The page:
ARUN GUPTA, ebrowniess at yahoo.com
A founding editor of the New York City based Indypendent, Gupta just wrote the piece “The Revolution Begins at Home: An Open Letter to Join the Wall Street Occupation.”
Prins, a former investment banker turned journalist, is author of the book It Takes a Pillage: Behind the Bonuses, Bailouts, and Backroom Deals from Washington to Wall Street and the just-released Black Tuesday. Prins said today: “Unbridled bank speculation, fraudulent inflation of home and security values, corruption, government subsidization, and lack of accountability tanked the economy and inflated the wealth gap leaving the citizenry of the world financially devastated in its wake. Never before have the governments of the world united so cohesively to back Wall Street practices and bets.
“Business as usual on Wall Street is not an option. Business as usual on Wall Street has decimated our country and planet. Banks must be brought to account. The wealth gap cannot continue to grow so Wall Street can keep sucking the financial blood from individuals as governments enable the extraction:
“No more federal stimulation for banks at the expense of citizens.
“No more bank lobbyists buying the politicians we voted for.
“No more government subsidies to make big banks bigger.
“No more dumping their risk and losses on the global population while banks accumulate profits.
“No more zero percent money from the Fed to banks that don’t help borrowers restructure mortgages to avoid foreclosure.
“No more secret loans to banks when they face ‘emergencies’ while individuals get hosed and go bankrupt.
“No more mega-banks — break them up a la Glass-Steagall. Let failed ones burn in the financial ashes of their own risk.
“No more kid-gloves on prosecutions and BS little fines — prosecute banks and bank leaders to the fullest extent of the law for securities fraud and grand larceny.
“No more job cuts because banks won’t lend to small businesses.
“No more banks parking $1.6 trillion of excess reserves at the Fed doing nothing productive for the economy.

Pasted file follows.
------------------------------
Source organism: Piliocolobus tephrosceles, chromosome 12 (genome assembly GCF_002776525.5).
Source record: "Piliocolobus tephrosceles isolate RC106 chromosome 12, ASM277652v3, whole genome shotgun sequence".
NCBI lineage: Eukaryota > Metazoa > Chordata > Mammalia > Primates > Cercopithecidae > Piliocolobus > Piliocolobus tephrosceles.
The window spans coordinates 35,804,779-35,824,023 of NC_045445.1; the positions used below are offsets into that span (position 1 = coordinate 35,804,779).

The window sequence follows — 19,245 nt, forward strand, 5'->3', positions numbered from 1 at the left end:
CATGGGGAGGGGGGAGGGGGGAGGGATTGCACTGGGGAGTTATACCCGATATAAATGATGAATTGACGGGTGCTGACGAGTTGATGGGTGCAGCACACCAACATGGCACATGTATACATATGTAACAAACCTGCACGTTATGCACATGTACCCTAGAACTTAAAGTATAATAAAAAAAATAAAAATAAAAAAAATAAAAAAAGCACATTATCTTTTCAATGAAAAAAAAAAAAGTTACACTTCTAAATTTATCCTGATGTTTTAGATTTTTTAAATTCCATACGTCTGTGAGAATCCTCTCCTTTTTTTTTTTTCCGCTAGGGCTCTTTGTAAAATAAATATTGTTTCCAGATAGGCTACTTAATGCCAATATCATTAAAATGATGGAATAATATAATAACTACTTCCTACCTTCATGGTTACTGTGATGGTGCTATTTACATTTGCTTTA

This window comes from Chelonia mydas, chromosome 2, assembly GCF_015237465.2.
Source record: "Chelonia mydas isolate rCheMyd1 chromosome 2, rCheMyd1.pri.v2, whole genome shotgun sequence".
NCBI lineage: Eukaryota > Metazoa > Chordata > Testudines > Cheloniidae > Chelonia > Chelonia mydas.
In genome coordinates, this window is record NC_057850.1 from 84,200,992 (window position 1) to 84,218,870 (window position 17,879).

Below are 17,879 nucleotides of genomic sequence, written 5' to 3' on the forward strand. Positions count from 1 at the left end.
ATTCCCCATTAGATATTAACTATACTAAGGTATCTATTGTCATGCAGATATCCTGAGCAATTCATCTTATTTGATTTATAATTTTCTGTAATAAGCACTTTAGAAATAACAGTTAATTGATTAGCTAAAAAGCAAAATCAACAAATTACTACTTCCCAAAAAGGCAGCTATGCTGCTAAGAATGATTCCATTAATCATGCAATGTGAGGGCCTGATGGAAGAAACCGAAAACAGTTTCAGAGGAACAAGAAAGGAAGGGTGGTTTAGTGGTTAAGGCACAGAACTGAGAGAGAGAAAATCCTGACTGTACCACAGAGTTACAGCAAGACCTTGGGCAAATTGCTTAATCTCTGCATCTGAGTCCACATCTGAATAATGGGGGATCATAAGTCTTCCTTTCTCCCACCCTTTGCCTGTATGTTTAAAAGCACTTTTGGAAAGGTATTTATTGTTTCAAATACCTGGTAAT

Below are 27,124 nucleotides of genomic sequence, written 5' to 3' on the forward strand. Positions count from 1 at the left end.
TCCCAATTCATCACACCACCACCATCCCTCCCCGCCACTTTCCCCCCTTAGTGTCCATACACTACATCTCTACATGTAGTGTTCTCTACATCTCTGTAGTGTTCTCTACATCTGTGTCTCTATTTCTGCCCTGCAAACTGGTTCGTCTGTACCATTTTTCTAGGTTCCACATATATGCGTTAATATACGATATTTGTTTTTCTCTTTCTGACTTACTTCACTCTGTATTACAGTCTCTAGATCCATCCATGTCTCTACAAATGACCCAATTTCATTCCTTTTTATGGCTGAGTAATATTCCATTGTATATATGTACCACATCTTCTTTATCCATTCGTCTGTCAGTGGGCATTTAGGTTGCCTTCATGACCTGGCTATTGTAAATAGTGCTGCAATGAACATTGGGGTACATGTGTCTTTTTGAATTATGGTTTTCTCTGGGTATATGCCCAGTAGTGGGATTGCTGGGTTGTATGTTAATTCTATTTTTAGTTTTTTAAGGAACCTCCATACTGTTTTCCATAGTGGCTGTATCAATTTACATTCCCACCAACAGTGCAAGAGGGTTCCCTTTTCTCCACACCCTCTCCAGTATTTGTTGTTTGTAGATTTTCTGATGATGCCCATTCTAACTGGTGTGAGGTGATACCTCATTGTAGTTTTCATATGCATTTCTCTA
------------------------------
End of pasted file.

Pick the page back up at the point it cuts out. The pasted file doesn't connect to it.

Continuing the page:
“No more business as usual on Wall Street.”
RACHEL LaFOREST, [in Boston] rlaforest at righttothecity.org, also via Brandon German, bgbran at gmail.com
LaForest, executive director of the Right to the City Alliance, which is holding its national convention in Boston and leading a protest there on Friday. The group states: “Over 1,000 people are expected to take to the streets Friday for a march on Bank of America (NYSE:BAC) to rally against Wall Street greed, predatory lending, and skyrocketing foreclosures in urban communities. The march will be led by Boston residents who are facing foreclosure, and will culminate in a confrontational nonviolent sit-in by over 40 people at Bank of America’s Massachusetts headquarters.”
LaForest said today: “Across the country, we are seeing the same story: The mortgage bubble created by Wall Street pushed predatory lending on urban communities, and since the bubble burst the fallout has been catastrophic. Unemployment and foreclosure have hit communities of color first and worst. But it is urban communities who are at the forefront of the movement to fight back. We are gathering here in Boston to strategize and develop real economic solutions for 21st century cities.” For more on the Boston actions, see.
CLAIRE HAAS, [in San Francisco / Oakland] chaas at calorganize.org, via Oriana Saportas, osaportas at gmail.com
MARGOT FRIEDMAN, mfriedman at dupontcirclecommunications.com
The Boston protest is part of a ten-city campaign — including Los Angeles, Chicago, San Francisco, Minneapolis, Denver — aligned with The New Bottom Line, a “nationwide coalition of 1,000 faith-based and community organizations that seeks to hold Wall Street accountable.” Haas is with the Alliance of Californians for Community Empowerment, which is having a protest in the San Francisco financial district today and next week.
Friedman is the media contact for The New Bottom Line, see.
Protests are slated to begin in Washington, D.C. next week.